07:36 GJ: Now, let's look at another example, something that has to do with storage. We all know that many applications today need to process vast amounts of data. And what does that involve? This involves the CPU fetching the data from storage and routing it to the file system and putting it in the main memory -- only then can the CPU start processing it. And the CPU cores are just not optimized for the exact processing that needs to be done in most of the cases. And as the slide highlights, this design results in excessive data transfers, high latency, and limited data processing throughput. A very similar drawback that you discussed with the networking case.
So, for this storage scenario, what's the solution? The solution again is to move the processing to optimize hardware near the data, in this case the storage. This is exactly what the computational storage space is trying to address, by colocating the compute and storage. When one puts together this kind of architecture, the data doesn't need to leave the storage at all and can be processed locally within the drive. And this reduces the bandwidth needs, reduces the latency, frees up CPU cycles, all the while increasing the throughput of data processing.
09:09 GJ: One subtle thing that I want to point out here is that this also gives the CPU complex a scaling factor that was not possible before, then one expands this to many such drives, instead of one drive. So, now, computation storage is a topic that we discussed in previous Flash Memory Summits. It's very close to our heart, and we are happy to see that it's rapidly becoming mainstream. And I want to talk a little bit about computational storage becoming mainstream.
09:40 GJ: So, first, let's talk about the momentum we see and the standards body. There has been tremendous momentum within the bodies to support common interface, to computational storage with SNIA computational memory, and storage initiative developing common use cases, terminology-driving alliances to standardize interfaces.
Just, also this year, NVMe consortium started an NVMe computational storage task group to look at adding computational storage devices to the wildly successful NVMe ecosystem. At the same time, we are starting to see the computational storage products hitting the markets with growing customer deployment. In fact, we are very happy to announce that the SmartSSD, a joint solution from Samsung and Xilinx, has passed its qualification requirements and will be available as a mass-market computational storage drive at the end of this year. Very exciting times.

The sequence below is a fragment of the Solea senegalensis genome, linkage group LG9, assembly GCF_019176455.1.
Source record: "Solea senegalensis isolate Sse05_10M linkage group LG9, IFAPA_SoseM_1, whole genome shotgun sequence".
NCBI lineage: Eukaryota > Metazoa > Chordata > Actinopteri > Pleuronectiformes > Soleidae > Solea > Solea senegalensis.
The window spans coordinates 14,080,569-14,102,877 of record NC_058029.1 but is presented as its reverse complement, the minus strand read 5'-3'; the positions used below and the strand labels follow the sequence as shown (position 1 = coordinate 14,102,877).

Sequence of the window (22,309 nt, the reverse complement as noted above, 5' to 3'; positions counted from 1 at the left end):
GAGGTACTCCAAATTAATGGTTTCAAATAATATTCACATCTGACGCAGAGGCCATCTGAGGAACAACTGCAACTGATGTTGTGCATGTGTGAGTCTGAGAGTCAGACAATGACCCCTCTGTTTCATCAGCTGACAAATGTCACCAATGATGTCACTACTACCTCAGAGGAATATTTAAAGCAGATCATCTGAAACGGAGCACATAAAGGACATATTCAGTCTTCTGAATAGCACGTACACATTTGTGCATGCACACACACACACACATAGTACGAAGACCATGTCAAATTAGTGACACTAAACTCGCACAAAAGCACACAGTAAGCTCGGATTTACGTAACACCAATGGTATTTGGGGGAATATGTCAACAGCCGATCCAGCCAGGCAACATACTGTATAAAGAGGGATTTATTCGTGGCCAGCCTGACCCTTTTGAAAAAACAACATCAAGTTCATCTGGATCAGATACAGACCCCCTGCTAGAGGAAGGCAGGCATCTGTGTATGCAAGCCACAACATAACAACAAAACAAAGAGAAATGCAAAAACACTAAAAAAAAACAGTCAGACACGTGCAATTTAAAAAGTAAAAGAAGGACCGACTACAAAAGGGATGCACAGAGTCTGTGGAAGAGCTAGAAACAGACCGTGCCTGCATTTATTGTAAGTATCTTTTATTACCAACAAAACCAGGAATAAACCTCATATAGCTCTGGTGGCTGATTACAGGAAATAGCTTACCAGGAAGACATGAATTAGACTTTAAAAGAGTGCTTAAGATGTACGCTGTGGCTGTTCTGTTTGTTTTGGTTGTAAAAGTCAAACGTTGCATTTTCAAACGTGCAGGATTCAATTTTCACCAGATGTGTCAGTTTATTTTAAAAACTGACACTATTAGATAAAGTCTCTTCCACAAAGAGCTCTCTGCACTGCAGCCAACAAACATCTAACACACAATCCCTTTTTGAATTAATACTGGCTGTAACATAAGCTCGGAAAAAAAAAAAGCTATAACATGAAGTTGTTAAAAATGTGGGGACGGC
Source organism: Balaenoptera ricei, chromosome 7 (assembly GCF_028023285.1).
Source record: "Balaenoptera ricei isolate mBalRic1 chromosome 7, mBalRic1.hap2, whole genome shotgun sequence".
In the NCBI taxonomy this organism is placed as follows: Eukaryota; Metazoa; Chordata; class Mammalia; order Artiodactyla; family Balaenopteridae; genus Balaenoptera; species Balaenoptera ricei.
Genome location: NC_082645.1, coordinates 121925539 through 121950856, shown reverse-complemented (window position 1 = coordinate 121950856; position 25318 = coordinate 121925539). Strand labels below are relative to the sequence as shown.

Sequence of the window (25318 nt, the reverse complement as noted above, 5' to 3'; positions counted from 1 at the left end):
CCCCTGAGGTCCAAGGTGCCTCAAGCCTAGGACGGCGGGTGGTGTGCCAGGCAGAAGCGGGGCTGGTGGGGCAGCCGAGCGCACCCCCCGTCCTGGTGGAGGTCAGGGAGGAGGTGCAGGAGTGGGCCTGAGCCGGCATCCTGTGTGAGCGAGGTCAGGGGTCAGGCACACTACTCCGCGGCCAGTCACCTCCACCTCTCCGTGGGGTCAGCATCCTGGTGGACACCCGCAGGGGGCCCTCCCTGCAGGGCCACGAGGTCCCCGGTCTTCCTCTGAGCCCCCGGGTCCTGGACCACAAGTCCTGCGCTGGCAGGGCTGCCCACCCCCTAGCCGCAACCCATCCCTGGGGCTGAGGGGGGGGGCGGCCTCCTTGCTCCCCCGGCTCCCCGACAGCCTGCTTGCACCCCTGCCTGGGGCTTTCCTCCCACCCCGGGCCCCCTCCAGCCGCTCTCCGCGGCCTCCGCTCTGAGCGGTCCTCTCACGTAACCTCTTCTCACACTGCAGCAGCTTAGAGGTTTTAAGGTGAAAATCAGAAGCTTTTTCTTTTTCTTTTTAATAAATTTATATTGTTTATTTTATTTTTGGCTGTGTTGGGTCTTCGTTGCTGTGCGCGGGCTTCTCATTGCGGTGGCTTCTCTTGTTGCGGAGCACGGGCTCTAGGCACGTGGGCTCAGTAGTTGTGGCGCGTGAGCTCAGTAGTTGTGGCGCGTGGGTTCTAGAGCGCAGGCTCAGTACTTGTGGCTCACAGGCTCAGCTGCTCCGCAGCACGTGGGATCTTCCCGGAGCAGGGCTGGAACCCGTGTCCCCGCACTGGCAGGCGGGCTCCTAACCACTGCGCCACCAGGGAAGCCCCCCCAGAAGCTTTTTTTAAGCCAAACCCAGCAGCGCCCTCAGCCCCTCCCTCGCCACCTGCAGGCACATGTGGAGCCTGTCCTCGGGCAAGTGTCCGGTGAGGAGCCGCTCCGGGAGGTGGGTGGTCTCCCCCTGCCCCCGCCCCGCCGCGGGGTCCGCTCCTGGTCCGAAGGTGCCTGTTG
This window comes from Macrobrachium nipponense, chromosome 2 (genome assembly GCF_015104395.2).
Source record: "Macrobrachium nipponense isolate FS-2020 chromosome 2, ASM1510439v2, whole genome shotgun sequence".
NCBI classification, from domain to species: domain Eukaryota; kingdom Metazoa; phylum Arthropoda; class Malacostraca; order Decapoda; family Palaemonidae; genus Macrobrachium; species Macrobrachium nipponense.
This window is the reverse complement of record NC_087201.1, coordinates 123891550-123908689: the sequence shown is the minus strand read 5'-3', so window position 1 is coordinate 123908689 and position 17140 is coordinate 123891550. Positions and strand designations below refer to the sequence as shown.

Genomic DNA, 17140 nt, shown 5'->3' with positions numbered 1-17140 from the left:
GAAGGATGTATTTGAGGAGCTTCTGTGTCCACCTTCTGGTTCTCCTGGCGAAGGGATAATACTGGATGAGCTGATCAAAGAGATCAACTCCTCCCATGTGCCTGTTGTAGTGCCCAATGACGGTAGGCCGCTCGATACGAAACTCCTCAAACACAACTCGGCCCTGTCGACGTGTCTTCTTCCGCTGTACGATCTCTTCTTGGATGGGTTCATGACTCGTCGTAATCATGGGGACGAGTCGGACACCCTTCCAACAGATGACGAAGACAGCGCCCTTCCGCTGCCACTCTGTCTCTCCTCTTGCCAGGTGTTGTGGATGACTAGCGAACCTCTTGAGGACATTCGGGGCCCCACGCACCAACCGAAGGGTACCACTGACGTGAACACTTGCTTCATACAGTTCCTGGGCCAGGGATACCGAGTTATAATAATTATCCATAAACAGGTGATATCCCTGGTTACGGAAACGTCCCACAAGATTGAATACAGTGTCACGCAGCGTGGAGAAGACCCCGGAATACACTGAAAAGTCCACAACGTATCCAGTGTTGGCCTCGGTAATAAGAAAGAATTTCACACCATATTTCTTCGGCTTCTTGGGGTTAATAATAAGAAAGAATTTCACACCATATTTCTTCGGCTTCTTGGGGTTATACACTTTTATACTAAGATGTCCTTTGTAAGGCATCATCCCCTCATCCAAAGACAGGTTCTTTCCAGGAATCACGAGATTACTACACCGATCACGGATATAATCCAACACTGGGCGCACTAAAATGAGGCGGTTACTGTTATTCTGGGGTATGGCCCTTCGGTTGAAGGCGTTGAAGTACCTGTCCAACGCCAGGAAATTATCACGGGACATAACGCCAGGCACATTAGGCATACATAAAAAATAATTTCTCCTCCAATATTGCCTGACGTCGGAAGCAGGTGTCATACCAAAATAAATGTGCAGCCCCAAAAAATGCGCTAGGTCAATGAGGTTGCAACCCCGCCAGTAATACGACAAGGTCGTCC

10:49 GJ: And for these products to gain traction, we need solutions, a whole lot of them. So, it's great to see the solution space continue to grow and continue to be adopted like some of the key ones I'm highlighting here, transparent compression to save on storage costs, video file transcoding that has more than taken off in the current sphere of remote conferences, like the one we're having right now, spark acceleration to increase ETL capabilities, and the exciting area of search-in-storage that I'd like to dig into a little more deeply.
11:29 GJ: Let's look at the search-in-storage solution from Lewis Rhodes Labs. These guys have developed a converged storage and searcher plan, and this follows in the footsteps of database appliances. However, when they look inside this box, rather than a proprietary implementation, they leverage an off-the-shelf computational storage type, the SmartSSD. Let's talk a bit about the search algorithm.
LRL or Lewis Rhodes Labs, they have developed a fast, fixed-throughput, regular expression-based search. They're able to place it right next to the storage on each of these SmartSSDs. And the solution is based on something called neuromorphic processing. This is a technique that uses insights on how the human brain processes data to match patterns in a single pass. Alternative solutions to this exist, but they either require complex indexing that limit the search domain or they have search times that become dramatically longer when we increase the complexity of the searches.
12:46 GJ: So, how is the system . . .? So, the CPU in this case runs a software responsible for filing storage, file system, the software application, including the GUI, as well as the API that coordinates the operation of the search accelerator in each of these SmartSSD. Each of these SmartSSDs also have a high-throughput parallel search engine, as I already said. When a user activates a search, they connect to GUI that you see here and put in a search expression. In this case, we're showing . . . Illustrating a relatively trivial regular expression, looking for two words with really good capitalization in a large data set, so the appliance receives a command and then sets each of these modular leads to work. And acceleration is multifold in this case; it's achieved here by both the design of each of the search hardware loaded on each of the FPGA and also the federation of all 24 SmartSSDs working together.
13:58 GJ: And, in fact, the acceleration doesn't just stop there; multiple appliances can run in parallel. With just one half of a rack systems, one can process almost a petabyte of data in just minutes. And while this example that I'm illustrating here is a simple one, but much more complex searches can be run the same time with minimal network and CPU demands.
In fact, a recent large government customer of Lewis Rhodes Labs, working in the cyberforensic space was able to see a reduction in search time from eight hours to just 18 seconds. It's my belief that we are just starting to see the true potential of computation storage, OK? And I believe there is a lot more to come in this space.